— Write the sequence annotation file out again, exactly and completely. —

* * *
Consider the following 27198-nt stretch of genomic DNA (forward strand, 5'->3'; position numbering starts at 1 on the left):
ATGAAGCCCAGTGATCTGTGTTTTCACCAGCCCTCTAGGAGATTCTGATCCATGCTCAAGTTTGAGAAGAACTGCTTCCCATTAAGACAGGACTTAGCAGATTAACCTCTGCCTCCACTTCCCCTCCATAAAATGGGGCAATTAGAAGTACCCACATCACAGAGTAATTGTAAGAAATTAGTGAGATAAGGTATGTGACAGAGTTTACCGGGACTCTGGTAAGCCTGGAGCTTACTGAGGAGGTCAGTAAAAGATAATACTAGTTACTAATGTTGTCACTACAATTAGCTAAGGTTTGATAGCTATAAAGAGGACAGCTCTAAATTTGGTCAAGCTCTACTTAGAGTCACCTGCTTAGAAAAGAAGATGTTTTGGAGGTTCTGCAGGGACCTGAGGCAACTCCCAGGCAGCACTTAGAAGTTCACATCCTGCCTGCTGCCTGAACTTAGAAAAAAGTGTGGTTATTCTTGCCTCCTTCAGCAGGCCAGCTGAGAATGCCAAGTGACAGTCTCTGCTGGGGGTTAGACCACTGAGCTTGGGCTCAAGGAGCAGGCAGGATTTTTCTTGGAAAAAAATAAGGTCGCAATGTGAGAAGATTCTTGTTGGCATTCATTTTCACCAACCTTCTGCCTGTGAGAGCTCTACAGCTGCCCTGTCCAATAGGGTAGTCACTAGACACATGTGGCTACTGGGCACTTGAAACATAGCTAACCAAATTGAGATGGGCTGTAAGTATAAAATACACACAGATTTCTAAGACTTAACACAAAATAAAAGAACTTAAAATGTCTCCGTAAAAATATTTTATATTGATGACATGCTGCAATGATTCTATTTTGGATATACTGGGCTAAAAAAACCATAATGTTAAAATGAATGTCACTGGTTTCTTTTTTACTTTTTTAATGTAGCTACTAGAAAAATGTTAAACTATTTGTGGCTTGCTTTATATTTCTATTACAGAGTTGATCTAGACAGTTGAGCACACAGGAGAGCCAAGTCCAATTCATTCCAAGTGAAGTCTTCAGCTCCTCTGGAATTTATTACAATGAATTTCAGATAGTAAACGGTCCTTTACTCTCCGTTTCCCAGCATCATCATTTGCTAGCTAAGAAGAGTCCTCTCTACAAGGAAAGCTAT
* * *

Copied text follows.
Consider the following 27198-nt stretch of genomic DNA (forward strand, 5'->3'; position numbering starts at 1 on the left):
ATGAAGCCCAGTGATCTGTGTTTTCACCAGCCCTCTAGGAGATTCTGATCCATGCTCAAGTTTGAGAAGAACTGCTTCCCATTAAGACAGGACTTAGCAGATTAACCTCTGCCTCCACTTCCCCTCCATAAAATGGGGCAATTAGAAGTACCCACATCACAGAGTAATTGTAAGAAATTAGTGAGATAAGGTATGTGACAGAGTTTACCGGGACTCTGGTAAGCCTGGAGCTTACTGAGGAGGTCAGTAAAAGATAATACTAGTTACTAATGTTGTCACTACAATTAGCTAAGGTTTGATAGCTATAAAGAGGACAGCTCTAAATTTGGTCAAGCTCTACTTAGAGTCACCTGCTTAGAAAAGAAGATGTTTTGGAGGTTCTGCAGGGACCTGAGGCAACTCCCAGGCAGCACTTAGAAGTTCACATCCTGCCTGCTGCCTGAACTTAGAAAAAAGTGTGGTTATTCTTGCCTCCTTCAGCAGGCCAGCTGAGAATGCCAAGTGACAGTCTCTGCTGGGGGTTAGACCACTGAGCTTGGGCTCAAGGAGCAGGCAGGATTTTTCTTGGAAAAAAATAAGGTCGCAATGTGAGAAGATTCTTGTTGGCATTCATTTTCACCAACCTTCTGCCTGTGAGAGCTCTACAGCTGCCCTGTCCAATAGGGTAGTCACTAGACACATGTGGCTACTGGGCACTTGAAACATAGCTAACCAAATTGAGATGGGCTGTAAGTATAAAATACACACAGATTTCTAAGACTTAACACAAAATAAAAGAACTTAAAATGTCTCCGTAAAAATATTTTATATTGATGACATGCTGCAATGATTCTATTTTGGATATACTGGGCTAAAAAAACCATAATGTTAAAATGAATGTCACTGGTTTCTTTTTTACTTTTTTAATGTAGCTACTAGAAAAATGTTAAACTATTTGTGGCTTGCTTTATATTTCTATTACAGAGTTGATCTAGACAGTTGAGCACACAGGAGAGCCAAGTCCAATTCATTCCAAGTGAAGTCTTCAGCTCCTCTGGAATTTATTACAATGAATTTCAGATAGTAAACGGTCCTTTACTCTCCGTTTCCCAGCATCATCATTTGCTAGCTAAGAAGAGTCCTCTCTACAAGGAAAGCTAT